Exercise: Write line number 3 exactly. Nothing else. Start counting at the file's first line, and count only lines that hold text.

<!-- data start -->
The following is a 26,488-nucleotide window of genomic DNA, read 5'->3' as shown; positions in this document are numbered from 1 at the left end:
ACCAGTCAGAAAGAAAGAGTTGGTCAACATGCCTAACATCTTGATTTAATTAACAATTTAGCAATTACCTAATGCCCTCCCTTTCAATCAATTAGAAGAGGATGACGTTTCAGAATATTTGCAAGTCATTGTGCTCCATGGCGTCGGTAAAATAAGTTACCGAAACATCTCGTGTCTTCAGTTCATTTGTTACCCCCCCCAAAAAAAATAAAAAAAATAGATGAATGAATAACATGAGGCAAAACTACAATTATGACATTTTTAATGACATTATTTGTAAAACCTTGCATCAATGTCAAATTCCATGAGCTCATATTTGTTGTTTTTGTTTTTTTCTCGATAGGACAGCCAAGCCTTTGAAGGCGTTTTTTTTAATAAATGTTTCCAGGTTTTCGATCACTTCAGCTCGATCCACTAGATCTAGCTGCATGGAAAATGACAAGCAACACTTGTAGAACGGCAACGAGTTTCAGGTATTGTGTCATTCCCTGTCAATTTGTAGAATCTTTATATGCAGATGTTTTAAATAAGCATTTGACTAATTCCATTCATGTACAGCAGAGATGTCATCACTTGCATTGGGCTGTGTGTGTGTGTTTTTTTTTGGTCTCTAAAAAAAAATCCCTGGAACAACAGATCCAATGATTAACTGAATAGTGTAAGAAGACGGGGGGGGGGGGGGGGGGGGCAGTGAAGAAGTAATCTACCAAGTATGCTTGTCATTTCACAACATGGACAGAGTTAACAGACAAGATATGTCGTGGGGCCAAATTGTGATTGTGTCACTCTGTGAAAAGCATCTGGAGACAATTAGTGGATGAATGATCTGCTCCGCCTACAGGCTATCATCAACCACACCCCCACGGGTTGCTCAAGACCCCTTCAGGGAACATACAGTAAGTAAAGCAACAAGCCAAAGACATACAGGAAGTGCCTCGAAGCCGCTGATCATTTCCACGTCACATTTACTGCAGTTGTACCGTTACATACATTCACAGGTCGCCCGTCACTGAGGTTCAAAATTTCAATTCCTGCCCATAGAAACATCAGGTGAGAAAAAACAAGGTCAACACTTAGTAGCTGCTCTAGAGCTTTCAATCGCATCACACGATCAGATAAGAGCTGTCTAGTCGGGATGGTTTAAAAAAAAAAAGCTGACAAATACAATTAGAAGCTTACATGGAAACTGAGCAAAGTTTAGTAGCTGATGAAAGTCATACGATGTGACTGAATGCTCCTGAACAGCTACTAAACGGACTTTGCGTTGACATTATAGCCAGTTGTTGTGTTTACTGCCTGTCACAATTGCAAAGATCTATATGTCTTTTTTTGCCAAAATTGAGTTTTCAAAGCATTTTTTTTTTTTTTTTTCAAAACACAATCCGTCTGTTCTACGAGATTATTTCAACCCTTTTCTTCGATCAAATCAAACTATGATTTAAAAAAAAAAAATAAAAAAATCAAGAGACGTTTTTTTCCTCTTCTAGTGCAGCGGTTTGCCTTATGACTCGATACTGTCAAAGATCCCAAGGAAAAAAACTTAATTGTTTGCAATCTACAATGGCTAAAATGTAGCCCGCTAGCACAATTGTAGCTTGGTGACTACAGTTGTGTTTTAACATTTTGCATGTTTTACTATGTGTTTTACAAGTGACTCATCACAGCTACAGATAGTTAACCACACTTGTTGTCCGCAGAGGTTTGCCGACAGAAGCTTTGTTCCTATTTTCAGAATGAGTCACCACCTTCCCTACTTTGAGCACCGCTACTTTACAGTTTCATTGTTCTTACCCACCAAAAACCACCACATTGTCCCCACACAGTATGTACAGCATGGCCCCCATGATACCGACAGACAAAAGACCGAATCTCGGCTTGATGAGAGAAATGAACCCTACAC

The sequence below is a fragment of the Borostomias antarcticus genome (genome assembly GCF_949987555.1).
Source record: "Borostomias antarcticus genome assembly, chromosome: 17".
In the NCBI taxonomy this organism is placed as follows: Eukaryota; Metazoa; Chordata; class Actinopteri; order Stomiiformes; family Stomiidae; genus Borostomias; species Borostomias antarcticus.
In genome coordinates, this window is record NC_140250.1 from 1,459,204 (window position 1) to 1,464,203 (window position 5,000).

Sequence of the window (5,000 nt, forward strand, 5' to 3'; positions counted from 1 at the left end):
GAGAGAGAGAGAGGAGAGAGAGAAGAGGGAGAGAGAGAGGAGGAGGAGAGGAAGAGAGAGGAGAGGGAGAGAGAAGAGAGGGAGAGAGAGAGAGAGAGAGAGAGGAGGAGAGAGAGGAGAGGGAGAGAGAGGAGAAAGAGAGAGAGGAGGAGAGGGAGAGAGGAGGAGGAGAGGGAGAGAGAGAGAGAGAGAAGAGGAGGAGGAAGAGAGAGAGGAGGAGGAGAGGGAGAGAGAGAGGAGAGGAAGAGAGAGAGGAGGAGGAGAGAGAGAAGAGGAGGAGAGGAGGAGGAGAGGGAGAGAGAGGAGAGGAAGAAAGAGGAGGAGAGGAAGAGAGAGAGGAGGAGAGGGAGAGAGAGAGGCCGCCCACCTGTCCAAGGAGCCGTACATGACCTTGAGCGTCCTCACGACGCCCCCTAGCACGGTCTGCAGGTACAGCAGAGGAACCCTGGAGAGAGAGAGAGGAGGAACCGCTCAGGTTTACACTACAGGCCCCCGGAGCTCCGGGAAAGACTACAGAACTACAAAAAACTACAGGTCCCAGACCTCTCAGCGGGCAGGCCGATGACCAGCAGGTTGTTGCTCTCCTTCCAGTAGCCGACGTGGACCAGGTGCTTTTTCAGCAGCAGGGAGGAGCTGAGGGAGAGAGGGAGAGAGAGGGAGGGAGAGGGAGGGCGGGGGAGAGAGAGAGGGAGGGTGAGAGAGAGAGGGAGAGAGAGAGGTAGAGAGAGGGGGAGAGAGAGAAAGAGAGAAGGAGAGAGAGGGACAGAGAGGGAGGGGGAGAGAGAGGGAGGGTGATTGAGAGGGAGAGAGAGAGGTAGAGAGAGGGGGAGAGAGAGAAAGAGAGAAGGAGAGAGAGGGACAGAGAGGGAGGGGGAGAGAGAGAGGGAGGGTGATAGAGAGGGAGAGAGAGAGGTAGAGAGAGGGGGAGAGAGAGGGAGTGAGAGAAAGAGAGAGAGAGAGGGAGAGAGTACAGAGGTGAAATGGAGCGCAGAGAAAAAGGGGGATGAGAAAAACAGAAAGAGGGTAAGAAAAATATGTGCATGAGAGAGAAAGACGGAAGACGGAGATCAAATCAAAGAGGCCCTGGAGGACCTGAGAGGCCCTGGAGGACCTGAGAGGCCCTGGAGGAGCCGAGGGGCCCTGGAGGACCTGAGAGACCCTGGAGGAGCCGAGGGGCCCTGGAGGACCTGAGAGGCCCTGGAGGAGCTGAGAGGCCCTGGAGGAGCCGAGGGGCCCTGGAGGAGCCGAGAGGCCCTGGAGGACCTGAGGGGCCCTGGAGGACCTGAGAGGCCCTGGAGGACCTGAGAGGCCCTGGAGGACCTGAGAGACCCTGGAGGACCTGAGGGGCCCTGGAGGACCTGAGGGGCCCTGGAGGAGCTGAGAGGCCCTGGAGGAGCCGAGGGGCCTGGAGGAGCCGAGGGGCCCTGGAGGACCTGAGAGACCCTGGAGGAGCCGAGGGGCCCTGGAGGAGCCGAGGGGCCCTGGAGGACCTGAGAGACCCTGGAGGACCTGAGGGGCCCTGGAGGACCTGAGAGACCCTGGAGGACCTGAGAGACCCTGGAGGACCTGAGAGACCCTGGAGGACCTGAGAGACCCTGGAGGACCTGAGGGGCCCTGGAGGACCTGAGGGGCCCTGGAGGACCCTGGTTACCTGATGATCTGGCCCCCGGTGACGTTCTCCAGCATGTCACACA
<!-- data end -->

The sequence below is a fragment of the Borostomias antarcticus genome (genome assembly GCF_949987555.1).